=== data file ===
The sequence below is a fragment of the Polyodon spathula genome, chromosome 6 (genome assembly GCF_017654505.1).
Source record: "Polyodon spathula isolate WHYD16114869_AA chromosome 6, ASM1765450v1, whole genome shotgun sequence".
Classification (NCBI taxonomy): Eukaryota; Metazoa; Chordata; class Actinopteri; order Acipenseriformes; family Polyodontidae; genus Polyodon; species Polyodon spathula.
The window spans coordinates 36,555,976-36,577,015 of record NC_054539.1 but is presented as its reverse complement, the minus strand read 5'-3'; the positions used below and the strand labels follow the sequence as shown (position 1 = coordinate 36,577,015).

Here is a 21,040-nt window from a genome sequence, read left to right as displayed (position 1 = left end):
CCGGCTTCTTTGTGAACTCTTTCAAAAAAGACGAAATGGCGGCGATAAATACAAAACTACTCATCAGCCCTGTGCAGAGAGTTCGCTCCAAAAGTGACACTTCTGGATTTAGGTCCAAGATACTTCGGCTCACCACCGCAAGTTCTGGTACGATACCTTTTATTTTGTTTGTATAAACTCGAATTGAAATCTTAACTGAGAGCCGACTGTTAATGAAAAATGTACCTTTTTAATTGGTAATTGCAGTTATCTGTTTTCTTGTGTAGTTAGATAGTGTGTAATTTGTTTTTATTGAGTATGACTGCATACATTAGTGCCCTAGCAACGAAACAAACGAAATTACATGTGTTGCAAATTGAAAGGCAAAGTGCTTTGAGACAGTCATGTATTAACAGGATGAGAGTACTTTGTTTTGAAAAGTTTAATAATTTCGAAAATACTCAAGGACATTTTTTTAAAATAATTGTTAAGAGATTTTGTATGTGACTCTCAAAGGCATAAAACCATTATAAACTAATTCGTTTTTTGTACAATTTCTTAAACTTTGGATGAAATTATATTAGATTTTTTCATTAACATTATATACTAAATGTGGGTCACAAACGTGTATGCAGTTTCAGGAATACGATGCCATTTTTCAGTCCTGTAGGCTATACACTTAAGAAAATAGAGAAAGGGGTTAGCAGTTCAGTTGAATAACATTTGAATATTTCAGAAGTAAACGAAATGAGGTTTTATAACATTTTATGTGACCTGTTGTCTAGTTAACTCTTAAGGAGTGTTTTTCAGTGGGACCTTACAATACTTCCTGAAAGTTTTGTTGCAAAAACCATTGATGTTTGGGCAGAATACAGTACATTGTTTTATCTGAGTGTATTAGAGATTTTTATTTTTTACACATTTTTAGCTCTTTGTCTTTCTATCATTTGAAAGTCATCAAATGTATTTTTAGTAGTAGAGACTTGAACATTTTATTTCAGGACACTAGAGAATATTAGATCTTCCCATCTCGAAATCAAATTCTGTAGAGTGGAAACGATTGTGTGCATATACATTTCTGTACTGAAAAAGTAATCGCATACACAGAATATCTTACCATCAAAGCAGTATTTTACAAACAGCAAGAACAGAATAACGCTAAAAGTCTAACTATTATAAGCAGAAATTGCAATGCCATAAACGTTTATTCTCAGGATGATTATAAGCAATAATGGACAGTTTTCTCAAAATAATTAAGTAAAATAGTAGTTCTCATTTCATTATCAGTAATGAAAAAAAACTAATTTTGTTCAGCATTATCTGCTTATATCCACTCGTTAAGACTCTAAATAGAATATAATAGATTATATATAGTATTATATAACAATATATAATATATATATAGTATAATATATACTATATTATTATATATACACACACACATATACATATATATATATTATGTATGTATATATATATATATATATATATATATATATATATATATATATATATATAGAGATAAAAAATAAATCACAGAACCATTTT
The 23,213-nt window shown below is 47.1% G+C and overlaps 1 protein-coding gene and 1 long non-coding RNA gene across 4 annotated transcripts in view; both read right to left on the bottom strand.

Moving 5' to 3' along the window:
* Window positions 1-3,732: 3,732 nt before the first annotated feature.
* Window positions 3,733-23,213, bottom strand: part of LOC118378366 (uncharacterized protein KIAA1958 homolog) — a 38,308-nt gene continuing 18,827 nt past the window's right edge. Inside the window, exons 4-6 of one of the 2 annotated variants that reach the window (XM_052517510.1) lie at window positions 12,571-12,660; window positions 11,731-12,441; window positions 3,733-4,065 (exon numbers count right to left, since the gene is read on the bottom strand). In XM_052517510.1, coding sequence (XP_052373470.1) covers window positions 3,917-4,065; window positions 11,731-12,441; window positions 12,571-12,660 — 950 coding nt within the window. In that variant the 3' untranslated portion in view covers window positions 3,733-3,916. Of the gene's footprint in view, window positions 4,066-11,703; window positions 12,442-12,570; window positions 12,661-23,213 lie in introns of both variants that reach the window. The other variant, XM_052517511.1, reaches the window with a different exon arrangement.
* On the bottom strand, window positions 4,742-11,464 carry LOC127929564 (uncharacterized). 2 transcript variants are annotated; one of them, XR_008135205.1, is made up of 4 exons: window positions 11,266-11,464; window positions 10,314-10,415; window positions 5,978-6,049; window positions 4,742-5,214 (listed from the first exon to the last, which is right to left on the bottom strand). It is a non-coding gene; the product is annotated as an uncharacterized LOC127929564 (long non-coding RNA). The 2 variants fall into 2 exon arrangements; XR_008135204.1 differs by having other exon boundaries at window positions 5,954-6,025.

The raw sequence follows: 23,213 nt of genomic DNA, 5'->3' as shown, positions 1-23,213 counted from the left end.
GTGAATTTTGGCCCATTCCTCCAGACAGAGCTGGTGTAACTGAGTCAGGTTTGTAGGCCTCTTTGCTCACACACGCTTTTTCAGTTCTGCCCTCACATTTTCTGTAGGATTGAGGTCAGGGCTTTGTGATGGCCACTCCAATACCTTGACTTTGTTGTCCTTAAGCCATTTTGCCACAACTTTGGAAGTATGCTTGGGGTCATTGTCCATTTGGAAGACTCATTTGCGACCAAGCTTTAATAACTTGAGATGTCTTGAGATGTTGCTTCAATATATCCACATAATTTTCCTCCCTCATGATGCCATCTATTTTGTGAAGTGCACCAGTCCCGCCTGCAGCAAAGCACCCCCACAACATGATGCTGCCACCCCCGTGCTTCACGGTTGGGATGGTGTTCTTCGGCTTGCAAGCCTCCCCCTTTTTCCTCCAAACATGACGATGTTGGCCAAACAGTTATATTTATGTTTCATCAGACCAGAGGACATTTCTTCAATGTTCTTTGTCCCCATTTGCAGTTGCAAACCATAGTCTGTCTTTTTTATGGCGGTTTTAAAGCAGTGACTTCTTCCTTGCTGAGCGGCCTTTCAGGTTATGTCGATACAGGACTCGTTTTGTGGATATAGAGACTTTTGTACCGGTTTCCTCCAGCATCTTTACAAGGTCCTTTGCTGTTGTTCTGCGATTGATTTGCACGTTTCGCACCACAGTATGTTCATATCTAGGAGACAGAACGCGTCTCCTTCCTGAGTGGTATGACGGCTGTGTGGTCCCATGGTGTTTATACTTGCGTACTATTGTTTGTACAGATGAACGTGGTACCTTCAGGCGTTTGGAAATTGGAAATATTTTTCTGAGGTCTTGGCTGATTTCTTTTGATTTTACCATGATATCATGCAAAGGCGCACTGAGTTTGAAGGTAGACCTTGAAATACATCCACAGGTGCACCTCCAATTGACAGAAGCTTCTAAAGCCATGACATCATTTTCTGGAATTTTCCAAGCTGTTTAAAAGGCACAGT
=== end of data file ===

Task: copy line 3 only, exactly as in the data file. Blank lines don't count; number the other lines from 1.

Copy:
Classification (NCBI taxonomy): Eukaryota; Metazoa; Chordata; class Actinopteri; order Acipenseriformes; family Polyodontidae; genus Polyodon; species Polyodon spathula.